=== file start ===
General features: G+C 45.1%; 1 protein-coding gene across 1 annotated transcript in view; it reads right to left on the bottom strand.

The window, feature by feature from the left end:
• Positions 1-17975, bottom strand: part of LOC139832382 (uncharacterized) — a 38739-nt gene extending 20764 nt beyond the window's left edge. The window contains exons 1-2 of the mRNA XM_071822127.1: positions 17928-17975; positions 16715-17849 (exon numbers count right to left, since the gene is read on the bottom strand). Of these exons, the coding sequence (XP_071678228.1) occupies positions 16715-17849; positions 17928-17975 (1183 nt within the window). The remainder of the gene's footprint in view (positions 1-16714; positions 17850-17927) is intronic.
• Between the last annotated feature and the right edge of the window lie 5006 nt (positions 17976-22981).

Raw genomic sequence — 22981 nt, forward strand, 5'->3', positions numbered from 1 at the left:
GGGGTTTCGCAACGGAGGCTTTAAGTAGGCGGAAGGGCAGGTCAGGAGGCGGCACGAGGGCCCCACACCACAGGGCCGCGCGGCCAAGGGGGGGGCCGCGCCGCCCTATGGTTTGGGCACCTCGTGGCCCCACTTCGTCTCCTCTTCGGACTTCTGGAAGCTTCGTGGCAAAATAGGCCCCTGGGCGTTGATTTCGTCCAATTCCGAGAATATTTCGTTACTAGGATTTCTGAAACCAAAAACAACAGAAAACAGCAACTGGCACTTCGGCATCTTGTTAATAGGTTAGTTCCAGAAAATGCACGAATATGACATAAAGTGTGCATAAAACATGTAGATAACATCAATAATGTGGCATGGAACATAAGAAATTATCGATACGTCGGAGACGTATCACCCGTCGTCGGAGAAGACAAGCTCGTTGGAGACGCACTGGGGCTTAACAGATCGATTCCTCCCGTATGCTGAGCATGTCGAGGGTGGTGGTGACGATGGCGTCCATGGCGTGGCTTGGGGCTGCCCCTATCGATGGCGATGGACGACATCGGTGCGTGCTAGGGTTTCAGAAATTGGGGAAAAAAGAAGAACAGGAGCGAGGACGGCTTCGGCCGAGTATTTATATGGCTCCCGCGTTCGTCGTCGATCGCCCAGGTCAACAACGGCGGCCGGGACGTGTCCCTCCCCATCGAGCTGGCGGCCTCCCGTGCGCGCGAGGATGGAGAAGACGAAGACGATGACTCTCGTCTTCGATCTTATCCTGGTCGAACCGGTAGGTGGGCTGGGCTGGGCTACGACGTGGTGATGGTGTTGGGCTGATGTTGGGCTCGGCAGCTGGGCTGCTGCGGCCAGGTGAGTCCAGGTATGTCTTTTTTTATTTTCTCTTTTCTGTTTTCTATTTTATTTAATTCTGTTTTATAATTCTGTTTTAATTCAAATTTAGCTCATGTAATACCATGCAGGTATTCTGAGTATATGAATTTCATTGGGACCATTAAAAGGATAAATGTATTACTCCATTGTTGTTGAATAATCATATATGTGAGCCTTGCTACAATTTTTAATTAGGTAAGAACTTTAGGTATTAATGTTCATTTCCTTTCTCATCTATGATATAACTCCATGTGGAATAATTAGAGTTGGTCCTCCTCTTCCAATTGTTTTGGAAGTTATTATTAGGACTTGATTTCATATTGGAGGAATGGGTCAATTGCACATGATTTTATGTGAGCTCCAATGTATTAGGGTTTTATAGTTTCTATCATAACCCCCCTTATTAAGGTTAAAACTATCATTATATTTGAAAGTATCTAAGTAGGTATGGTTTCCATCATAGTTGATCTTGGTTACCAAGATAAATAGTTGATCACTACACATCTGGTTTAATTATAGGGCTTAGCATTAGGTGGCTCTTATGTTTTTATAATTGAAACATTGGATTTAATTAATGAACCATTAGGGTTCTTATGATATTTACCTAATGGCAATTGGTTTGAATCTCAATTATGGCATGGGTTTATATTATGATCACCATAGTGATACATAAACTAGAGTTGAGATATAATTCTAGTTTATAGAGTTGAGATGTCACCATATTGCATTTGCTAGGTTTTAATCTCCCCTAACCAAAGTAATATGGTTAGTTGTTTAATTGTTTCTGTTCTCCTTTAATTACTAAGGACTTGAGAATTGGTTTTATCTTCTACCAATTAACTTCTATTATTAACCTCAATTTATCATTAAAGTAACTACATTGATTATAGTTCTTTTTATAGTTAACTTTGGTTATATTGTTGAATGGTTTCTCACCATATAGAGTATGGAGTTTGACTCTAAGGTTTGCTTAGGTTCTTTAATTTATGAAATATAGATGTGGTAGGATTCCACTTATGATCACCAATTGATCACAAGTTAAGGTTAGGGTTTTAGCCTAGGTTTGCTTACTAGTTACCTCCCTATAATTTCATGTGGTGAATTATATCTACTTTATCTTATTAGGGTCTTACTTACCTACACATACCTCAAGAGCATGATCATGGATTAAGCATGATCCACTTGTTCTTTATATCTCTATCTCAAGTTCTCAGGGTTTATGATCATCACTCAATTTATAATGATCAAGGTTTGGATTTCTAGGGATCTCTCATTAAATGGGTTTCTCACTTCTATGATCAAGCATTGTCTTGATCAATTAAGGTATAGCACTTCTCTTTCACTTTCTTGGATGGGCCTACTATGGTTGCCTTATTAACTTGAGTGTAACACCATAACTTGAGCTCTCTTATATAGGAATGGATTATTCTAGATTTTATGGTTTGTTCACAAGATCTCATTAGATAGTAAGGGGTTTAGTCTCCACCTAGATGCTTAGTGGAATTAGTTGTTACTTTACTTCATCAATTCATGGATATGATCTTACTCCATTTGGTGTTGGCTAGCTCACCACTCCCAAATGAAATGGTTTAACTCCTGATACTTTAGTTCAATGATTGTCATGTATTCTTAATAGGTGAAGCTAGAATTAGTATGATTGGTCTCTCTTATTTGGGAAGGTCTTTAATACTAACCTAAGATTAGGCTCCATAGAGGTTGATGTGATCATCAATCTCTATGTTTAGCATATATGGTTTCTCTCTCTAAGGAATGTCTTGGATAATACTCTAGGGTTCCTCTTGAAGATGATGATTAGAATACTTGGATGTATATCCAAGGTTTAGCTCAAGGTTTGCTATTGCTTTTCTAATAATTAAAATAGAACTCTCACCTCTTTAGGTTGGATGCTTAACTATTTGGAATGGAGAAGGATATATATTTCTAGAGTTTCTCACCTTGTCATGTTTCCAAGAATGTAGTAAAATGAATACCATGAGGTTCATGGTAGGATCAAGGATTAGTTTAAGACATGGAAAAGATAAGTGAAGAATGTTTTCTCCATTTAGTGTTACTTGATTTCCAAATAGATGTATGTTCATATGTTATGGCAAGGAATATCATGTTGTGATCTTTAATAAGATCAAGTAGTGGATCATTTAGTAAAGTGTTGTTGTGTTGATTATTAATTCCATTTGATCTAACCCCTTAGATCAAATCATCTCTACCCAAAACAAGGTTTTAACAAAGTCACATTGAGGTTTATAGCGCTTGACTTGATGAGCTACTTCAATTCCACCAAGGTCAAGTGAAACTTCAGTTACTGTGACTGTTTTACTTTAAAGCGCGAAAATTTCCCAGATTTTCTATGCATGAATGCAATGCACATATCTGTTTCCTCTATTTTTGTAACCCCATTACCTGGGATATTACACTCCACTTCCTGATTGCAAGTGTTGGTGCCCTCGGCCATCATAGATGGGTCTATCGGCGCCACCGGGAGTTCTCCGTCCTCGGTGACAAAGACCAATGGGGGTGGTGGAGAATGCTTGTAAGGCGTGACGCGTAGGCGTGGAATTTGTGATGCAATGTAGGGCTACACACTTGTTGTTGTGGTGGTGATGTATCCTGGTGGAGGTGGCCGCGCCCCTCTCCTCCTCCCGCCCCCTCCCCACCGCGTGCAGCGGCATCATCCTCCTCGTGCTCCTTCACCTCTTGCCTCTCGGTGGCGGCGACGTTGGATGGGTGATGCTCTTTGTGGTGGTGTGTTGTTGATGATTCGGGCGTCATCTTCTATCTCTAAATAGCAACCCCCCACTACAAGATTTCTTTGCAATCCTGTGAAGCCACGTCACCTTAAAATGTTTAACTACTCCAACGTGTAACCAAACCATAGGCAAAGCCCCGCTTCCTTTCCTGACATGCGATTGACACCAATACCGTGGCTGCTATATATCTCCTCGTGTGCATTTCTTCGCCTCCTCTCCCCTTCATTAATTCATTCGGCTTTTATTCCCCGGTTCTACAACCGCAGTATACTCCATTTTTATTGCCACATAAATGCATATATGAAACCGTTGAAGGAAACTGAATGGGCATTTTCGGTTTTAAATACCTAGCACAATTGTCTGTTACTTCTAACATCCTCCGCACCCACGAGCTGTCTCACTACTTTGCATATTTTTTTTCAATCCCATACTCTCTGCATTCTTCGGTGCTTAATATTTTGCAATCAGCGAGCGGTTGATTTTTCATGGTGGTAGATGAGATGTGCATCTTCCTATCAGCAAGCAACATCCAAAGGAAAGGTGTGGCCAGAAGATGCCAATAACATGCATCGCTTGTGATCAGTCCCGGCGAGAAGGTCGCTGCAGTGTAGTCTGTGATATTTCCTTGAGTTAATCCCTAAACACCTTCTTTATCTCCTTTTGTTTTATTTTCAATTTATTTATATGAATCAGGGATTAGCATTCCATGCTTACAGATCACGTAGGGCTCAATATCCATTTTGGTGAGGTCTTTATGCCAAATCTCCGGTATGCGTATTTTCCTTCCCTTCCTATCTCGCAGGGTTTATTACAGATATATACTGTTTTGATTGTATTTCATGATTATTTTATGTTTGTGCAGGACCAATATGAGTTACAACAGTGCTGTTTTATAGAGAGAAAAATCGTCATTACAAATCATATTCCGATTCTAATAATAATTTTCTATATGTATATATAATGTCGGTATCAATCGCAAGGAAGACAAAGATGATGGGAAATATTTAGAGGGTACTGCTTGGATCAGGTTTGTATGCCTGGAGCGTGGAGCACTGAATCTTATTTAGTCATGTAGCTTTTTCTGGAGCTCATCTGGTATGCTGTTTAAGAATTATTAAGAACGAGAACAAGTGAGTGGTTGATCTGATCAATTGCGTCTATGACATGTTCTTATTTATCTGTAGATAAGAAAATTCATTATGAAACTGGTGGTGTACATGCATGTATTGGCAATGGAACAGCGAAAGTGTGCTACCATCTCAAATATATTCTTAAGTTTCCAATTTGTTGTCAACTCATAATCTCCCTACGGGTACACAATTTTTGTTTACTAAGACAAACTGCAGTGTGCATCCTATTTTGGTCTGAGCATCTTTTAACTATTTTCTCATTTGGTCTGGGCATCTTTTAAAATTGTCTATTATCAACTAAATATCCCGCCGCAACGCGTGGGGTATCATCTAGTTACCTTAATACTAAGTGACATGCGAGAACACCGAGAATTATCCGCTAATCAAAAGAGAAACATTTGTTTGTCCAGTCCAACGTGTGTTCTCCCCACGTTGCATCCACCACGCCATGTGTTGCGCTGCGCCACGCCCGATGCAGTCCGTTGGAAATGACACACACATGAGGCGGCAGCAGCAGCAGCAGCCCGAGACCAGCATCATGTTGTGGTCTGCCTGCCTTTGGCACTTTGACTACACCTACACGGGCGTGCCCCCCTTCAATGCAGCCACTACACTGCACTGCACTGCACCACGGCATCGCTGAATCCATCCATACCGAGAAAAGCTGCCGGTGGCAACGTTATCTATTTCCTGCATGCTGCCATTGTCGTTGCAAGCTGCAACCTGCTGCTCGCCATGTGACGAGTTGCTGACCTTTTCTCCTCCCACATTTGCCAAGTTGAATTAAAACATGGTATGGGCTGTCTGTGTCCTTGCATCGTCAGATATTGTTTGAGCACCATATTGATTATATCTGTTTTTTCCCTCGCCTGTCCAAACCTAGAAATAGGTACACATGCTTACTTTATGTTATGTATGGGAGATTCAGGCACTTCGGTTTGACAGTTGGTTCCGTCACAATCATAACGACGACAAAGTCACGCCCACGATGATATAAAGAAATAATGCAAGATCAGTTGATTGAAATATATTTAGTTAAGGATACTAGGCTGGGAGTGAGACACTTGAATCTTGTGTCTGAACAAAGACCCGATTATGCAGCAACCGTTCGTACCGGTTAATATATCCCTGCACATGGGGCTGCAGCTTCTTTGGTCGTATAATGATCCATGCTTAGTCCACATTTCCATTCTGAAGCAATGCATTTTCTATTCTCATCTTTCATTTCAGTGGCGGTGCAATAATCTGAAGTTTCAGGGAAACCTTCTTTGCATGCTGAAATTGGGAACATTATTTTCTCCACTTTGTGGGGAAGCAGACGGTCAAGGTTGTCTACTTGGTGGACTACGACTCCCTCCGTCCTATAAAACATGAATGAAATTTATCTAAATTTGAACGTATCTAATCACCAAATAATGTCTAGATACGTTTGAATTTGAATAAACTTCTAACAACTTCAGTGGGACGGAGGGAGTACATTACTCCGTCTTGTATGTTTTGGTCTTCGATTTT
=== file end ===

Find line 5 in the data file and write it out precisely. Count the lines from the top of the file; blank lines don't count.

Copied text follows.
Raw genomic sequence — 22981 nt, forward strand, 5'->3', positions numbered from 1 at the left: